Sign This? Over My Dead Body.

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There’s been a string of lawsuits at hospitals across the nation for the lack of qualified and/or certified sign language interpreters, including one here in Minnesota that resulted in over 20 hospitals coming together for better accessibility. Mind you, these lawsuits aren’t about simple cases like having the flu or an ear infection; these are about solemn situations where lives were put at risk because the hospital didn’t consider the legality of consent for surgical and/or invasive procedures.

So why did “ER” – one of NBC’s top primetime shows – find it necessary to ignore all these lawsuits? In a March 30 episode, a deaf man is beaten by cops and taken to the hospital where an interpreter is never once called. Rather, Jerry, the bumbling idiotic front desk worker, suddenly becomes “trilingual” in American Sign Language. Sure, Jerry used the right signs, but it was obvious that he had simply memorized the handshapes instead of truly learning the language.

This made me remember when Shoshannah Stern appeared on the show. Back then, I laughed at how Dr. Weaver (played by Laura Innes), a poor signer, was able to understand Stern’s fluent signing without any difficulty. As an ER fan for all of the years it’s been on the air, I was quite disappointed at Thursday’s episode. ER has aired episodes in the past where stereotypes about deaf people were effectively tackled, such as Phyllis Frelich’s doctor character. So why didn’t Innes, who directed the March 30 episode, do her homework? Don’t say that she probably didn’t know about the lawsuits. A simple Google search would have brought up report after report. Besides, it wasn’t her first encounter with deaf people.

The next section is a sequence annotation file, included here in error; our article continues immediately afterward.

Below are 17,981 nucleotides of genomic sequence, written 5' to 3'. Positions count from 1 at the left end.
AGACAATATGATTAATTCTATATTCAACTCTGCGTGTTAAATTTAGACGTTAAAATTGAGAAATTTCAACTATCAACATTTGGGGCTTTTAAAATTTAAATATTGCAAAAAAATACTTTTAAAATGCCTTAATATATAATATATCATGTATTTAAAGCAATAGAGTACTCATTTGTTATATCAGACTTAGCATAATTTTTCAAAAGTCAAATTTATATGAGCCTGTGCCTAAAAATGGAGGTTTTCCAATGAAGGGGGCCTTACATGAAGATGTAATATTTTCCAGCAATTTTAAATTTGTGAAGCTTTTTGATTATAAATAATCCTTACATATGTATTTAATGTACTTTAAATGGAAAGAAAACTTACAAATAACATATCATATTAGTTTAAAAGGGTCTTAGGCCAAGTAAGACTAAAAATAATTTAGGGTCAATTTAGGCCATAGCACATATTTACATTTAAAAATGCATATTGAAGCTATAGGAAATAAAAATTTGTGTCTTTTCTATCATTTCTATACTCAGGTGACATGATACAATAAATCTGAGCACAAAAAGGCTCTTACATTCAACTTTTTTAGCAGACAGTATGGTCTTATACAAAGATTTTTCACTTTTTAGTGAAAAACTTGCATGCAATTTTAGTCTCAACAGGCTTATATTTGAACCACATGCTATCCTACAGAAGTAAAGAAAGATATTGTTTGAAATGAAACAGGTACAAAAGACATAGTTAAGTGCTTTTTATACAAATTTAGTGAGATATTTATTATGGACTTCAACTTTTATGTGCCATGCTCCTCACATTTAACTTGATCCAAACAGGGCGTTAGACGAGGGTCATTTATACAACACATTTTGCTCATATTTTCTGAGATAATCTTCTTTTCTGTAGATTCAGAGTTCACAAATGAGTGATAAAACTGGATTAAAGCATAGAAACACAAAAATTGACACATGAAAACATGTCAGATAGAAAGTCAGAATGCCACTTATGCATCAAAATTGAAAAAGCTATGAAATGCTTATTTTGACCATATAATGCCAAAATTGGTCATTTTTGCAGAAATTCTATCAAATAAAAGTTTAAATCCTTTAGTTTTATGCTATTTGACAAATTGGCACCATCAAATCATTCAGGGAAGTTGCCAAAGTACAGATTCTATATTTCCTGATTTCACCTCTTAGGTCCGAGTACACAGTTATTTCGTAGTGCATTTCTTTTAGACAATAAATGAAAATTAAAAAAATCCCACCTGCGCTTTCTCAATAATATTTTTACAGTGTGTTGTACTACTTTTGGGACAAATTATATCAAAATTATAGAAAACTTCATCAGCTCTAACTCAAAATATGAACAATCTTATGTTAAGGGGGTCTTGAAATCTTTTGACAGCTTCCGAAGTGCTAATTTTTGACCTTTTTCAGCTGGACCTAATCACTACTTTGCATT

Sure, this isn’t a reality show; these are actors. They’re taking on roles that may or may not be realistic. Still, television shows have astounding influence upon society at large. They share information – or in this case, misconceptions – to millions of viewers. With episodes like last Thursday’s, ER promotes dangerous stereotypes about how easy it is supposedly to communicate without an interpreter for serious situations. And this is wrong.

David Pierce, CEO of Davideo Productions, moderates an e-mail discussion group devoted to deaf people and filmmaking. He writes in an April 2 message, “Films can be used to effect social change. In the case of Deaf films, portraying the Deaf community in a negative light can continue to propagate negative stereotypes and stigma in society, thus setting us backward in time after all the hard work we’ve done to promote our community in a positive way.”

Pierce’s nailed it on the head. ER has a responsibility to air accurate information, regardless of whether it’s a television show or reality show, along with removing inaccurate perceptions about deaf signers’ needs for clear communication.

I’ve heard so many horror stories about a lack of communication in emergency rooms. In fact, I’ve had a few of these experiences myself, and I can say this: there is no scarier feeling than going into a procedure not really knowing what’s being said or done, even though you’ve asked for an interpreter. Why in the world would ER want to promote these types of risky situations? Why would they create mistaken ideas that eventually result in legal nightmares and even loss of life?

I’m not sure, but one thing’s for sure: ER has lost one of its most loyal viewers.

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